Sarah Palin talks about Wasilla, Alaska, as if her hometown were an all-American idyll painted by Norman Rockwell, pulsing with “honesty and sincerity and dignity.” In reality, “it's an unexceptional, gritty town, bisected by a four-lane highway,” Amanda Coyne writes in Newsweek. “Along the road, used-car lots sit next to car-repair shops next to fast-food joints next to pawn shops.”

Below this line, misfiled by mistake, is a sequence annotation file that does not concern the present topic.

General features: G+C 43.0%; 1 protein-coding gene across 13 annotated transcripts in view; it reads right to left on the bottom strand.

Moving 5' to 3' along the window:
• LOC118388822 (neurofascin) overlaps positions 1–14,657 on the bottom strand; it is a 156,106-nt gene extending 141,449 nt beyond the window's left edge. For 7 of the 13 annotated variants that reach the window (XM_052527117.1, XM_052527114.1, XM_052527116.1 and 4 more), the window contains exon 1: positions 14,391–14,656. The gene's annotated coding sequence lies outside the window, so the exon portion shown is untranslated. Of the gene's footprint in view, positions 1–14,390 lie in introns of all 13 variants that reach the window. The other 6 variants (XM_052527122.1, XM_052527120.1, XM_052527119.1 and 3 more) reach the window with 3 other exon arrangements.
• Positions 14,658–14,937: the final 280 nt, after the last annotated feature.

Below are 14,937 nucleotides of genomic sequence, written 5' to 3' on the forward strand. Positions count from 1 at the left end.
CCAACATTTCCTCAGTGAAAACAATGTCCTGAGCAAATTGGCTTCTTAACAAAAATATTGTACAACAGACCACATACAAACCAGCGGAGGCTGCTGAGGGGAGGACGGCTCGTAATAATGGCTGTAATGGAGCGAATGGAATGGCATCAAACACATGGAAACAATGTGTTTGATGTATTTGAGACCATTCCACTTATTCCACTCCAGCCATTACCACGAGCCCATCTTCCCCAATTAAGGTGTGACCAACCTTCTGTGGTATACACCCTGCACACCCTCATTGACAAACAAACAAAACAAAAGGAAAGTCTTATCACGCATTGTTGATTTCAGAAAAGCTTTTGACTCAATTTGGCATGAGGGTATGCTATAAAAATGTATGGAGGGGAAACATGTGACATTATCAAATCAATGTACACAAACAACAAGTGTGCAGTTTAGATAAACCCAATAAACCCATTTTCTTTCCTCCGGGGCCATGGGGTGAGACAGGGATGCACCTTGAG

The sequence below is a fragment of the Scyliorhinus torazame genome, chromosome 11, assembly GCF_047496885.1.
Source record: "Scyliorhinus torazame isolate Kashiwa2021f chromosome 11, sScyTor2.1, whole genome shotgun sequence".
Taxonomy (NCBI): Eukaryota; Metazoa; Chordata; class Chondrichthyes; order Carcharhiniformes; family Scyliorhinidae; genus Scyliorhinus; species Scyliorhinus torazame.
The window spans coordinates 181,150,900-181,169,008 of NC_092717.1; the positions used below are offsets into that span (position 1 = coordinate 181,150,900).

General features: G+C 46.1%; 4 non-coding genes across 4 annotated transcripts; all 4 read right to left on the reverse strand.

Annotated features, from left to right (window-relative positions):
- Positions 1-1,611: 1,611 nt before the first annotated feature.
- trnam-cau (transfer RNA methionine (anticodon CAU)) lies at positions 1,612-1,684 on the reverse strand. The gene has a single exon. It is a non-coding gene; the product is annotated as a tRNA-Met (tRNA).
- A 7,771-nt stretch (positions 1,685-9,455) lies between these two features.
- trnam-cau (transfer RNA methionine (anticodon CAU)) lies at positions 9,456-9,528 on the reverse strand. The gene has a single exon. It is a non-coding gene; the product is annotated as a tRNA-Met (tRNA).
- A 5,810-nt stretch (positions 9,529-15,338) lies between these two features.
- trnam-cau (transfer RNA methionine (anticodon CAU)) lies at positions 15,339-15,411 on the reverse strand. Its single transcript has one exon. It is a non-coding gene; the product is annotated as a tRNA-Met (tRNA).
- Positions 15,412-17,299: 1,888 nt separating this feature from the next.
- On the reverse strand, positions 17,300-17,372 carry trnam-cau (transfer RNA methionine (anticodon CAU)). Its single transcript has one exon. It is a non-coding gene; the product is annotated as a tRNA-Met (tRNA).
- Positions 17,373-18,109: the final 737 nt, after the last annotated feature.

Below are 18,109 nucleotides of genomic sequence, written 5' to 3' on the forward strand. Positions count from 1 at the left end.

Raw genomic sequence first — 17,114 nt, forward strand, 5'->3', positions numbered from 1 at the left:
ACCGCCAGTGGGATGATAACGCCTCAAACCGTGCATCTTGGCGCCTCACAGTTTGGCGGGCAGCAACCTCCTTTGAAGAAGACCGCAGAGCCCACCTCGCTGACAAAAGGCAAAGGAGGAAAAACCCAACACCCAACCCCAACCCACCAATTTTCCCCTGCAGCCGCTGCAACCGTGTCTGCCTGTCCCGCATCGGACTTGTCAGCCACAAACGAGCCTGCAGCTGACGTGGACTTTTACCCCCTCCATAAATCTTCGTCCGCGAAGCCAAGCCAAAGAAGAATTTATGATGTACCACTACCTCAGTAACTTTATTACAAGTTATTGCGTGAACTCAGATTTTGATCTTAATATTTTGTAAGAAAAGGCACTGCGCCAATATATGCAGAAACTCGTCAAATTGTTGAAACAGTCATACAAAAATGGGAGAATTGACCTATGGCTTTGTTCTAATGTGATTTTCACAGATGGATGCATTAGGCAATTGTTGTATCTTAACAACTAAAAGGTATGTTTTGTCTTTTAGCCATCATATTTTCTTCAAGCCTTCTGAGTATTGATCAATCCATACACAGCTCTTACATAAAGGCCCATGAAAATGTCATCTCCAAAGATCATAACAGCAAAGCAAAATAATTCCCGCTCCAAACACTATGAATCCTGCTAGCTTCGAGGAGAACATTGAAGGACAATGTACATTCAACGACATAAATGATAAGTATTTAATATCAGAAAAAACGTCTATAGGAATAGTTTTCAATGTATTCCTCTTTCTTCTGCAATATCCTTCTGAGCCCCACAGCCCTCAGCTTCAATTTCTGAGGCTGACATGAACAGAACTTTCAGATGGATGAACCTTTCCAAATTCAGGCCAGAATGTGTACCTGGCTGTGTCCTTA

“There’s no center here,” agrees the city’s planner. “There’s no sense of identity.” It does have high property and violent-crime rates, and bars that stay open until 5 am. Its patrons would be openly carrying guns if Palin had her way as mayor. One Republican who fought losing battles to keep the town's historical sites lays some blame at Palin's feet, but most others revere her as a star: "She's one of us," they say, "she understands us."